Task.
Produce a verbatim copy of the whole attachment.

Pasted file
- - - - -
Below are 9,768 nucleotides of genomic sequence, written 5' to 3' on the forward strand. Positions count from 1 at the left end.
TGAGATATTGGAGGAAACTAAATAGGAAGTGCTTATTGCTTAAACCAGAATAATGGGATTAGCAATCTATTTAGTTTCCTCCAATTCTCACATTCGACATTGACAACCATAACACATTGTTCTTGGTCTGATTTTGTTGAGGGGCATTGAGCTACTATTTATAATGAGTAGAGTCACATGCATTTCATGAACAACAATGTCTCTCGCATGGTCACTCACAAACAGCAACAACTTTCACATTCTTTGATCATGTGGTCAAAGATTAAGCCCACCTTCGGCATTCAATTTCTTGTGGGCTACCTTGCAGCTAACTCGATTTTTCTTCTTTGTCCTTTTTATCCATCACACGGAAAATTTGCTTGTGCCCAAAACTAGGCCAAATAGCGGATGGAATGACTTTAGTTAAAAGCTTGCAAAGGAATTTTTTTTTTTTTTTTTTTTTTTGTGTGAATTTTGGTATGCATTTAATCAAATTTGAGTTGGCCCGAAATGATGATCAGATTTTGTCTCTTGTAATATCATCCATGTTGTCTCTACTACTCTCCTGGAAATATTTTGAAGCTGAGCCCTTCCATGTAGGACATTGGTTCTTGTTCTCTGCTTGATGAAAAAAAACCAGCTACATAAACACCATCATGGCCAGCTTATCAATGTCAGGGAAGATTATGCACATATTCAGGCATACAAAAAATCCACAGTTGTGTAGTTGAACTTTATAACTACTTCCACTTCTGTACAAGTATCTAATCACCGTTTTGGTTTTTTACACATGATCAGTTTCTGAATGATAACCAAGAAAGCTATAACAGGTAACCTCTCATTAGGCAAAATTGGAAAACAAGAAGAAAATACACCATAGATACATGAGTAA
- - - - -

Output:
Below are 9,768 nucleotides of genomic sequence, written 5' to 3' on the forward strand. Positions count from 1 at the left end.
TGAGATATTGGAGGAAACTAAATAGGAAGTGCTTATTGCTTAAACCAGAATAATGGGATTAGCAATCTATTTAGTTTCCTCCAATTCTCACATTCGACATTGACAACCATAACACATTGTTCTTGGTCTGATTTTGTTGAGGGGCATTGAGCTACTATTTATAATGAGTAGAGTCACATGCATTTCATGAACAACAATGTCTCTCGCATGGTCACTCACAAACAGCAACAACTTTCACATTCTTTGATCATGTGGTCAAAGATTAAGCCCACCTTCGGCATTCAATTTCTTGTGGGCTACCTTGCAGCTAACTCGATTTTTCTTCTTTGTCCTTTTTATCCATCACACGGAAAATTTGCTTGTGCCCAAAACTAGGCCAAATAGCGGATGGAATGACTTTAGTTAAAAGCTTGCAAAGGAATTTTTTTTTTTTTTTTTTTTTTTGTGTGAATTTTGGTATGCATTTAATCAAATTTGAGTTGGCCCGAAATGATGATCAGATTTTGTCTCTTGTAATATCATCCATGTTGTCTCTACTACTCTCCTGGAAATATTTTGAAGCTGAGCCCTTCCATGTAGGACATTGGTTCTTGTTCTCTGCTTGATGAAAAAAAACCAGCTACATAAACACCATCATGGCCAGCTTATCAATGTCAGGGAAGATTATGCACATATTCAGGCATACAAAAAATCCACAGTTGTGTAGTTGAACTTTATAACTACTTCCACTTCTGTACAAGTATCTAATCACCGTTTTGGTTTTTTACACATGATCAGTTTCTGAATGATAACCAAGAAAGCTATAACAGGTAACCTCTCATTAGGCAAAATTGGAAAACAAGAAGAAAATACACCATAGATACATGAGTAA